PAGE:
But humility is not easy.  Humility is a form of nakedness.  When we are in a situation where we are supposed to know the answers, it is hard to say, “I don’t know.”  That admission strips us bare and leaves us vulnerable.  We admit that we have limitations.

Of course we do.  After all, we are only human.  Ultimately humility says, after all, we are only human.  Part of being human is to realize that everything does not depend upon me.  I can ask others to help.  Humility is the admission of our common humanity.  There are no rugged individualists; there are no irreplaceable people; we are all in this together with all our shortcomings and limitations. 

Now that is not an easy attitude to have because it runs counter to what our society teaches.   Our society exalts pride and arrogance and teaches that we should say, I am the greatest.  Its about me.  Even the disciples of Jesus thought this way.  Luke 22:24, “A dispute also arose among them as to which one of them was to be regarded as the greatest.”  Each want to be the top dog, numero uno.

But Jesus declared that way of thinking was fatally flawed.  As the young gunfighter learned, there is always a faster gunfighter, so give it up.  Instead, Jesus offers a radically different way of thinking.  Mark 9:35: "Whoever wants to be first must be last of all and servant of all."  In ancient Palestinian society, the slave was the bottom of the barrel, the end of the line, the total hopeless failure.  Jesus turns that upside down and tells us that in his society, the humble slave is the only success.  Or, to put it another way, the only real success is to forget yourself and help others.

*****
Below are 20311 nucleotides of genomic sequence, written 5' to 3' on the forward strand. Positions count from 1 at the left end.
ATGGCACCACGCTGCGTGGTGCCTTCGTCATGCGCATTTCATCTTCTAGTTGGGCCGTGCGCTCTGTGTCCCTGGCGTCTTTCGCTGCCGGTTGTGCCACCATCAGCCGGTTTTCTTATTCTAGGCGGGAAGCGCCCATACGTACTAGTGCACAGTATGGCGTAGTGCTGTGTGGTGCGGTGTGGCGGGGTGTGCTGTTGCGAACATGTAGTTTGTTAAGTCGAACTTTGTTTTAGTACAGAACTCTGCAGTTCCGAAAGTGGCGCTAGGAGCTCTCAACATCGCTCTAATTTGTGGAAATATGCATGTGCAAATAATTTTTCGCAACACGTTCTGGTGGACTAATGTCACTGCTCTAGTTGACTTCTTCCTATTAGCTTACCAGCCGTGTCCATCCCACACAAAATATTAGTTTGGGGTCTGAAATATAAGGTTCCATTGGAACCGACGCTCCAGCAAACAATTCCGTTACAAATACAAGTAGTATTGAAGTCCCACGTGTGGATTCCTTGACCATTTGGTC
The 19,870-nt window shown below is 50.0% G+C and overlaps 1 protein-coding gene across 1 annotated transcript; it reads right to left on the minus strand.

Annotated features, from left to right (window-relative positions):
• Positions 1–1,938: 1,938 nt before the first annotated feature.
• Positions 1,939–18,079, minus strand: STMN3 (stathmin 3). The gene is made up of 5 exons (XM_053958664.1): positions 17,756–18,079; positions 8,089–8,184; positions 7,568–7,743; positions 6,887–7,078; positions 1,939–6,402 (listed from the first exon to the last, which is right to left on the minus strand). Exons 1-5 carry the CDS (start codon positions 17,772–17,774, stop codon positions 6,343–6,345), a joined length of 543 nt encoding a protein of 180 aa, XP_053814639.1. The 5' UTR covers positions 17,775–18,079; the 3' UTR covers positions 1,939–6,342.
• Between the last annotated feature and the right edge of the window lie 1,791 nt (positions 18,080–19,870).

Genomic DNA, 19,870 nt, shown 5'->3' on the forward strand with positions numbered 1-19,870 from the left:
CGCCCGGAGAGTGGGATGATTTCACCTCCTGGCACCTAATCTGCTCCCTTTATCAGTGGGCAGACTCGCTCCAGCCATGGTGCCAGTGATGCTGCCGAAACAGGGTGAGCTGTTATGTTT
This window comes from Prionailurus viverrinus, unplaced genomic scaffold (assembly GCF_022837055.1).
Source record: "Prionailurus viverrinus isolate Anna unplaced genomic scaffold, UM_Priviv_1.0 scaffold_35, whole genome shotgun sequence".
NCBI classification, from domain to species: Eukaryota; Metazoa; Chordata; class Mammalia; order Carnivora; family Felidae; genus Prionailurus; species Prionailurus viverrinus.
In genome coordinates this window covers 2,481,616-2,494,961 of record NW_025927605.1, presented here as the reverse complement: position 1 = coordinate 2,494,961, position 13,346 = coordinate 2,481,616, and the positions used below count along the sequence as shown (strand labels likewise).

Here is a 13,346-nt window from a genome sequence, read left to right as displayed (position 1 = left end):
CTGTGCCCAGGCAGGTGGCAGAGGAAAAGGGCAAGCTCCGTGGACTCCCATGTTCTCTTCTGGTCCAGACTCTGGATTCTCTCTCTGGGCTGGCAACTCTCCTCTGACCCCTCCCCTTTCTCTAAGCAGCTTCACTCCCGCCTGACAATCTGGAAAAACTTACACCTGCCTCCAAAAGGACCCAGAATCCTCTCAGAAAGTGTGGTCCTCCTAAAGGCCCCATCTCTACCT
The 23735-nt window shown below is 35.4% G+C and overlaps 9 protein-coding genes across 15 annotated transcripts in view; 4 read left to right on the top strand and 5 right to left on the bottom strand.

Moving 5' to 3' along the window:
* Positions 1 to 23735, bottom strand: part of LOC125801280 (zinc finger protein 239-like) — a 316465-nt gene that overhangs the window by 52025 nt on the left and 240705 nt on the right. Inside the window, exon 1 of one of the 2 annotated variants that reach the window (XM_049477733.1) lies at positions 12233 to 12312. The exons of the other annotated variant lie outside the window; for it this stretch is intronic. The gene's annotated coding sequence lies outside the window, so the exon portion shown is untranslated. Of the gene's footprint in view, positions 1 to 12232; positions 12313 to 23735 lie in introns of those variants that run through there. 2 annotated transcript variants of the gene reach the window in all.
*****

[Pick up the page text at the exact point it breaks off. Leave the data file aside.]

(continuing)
Jesus not only told us this, he showed us this.  In Philippians chapter 2 beginning at verse 5, Paul holds before us the great example.  He says, “Let the same mind be in you that was in Christ Jesus.”  He is talking about humility.  He says, we need the humility of Christ.  He goes on to explain, saying in verse 6, “he was in the form of God.”  Jesus was God, the second person of the holy trinity.  But Paul adds in v7-8, he “emptied himself, taking the form of a slave, being born in human likeness. And being found in human form, he humbled himself and became obedient to the point of death-- even death on a cross.”

Paul says the world is lost in a fog of ego and selfishness, but when we begin to perceive reality, we are led to another way of living, the way of Christ.  Christ calls us to empty ourselves of ourselves, of our egos, of our selfish ambitions and conceits, and serve others with humble love and concern.  Amen.



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Last modified  08/19/06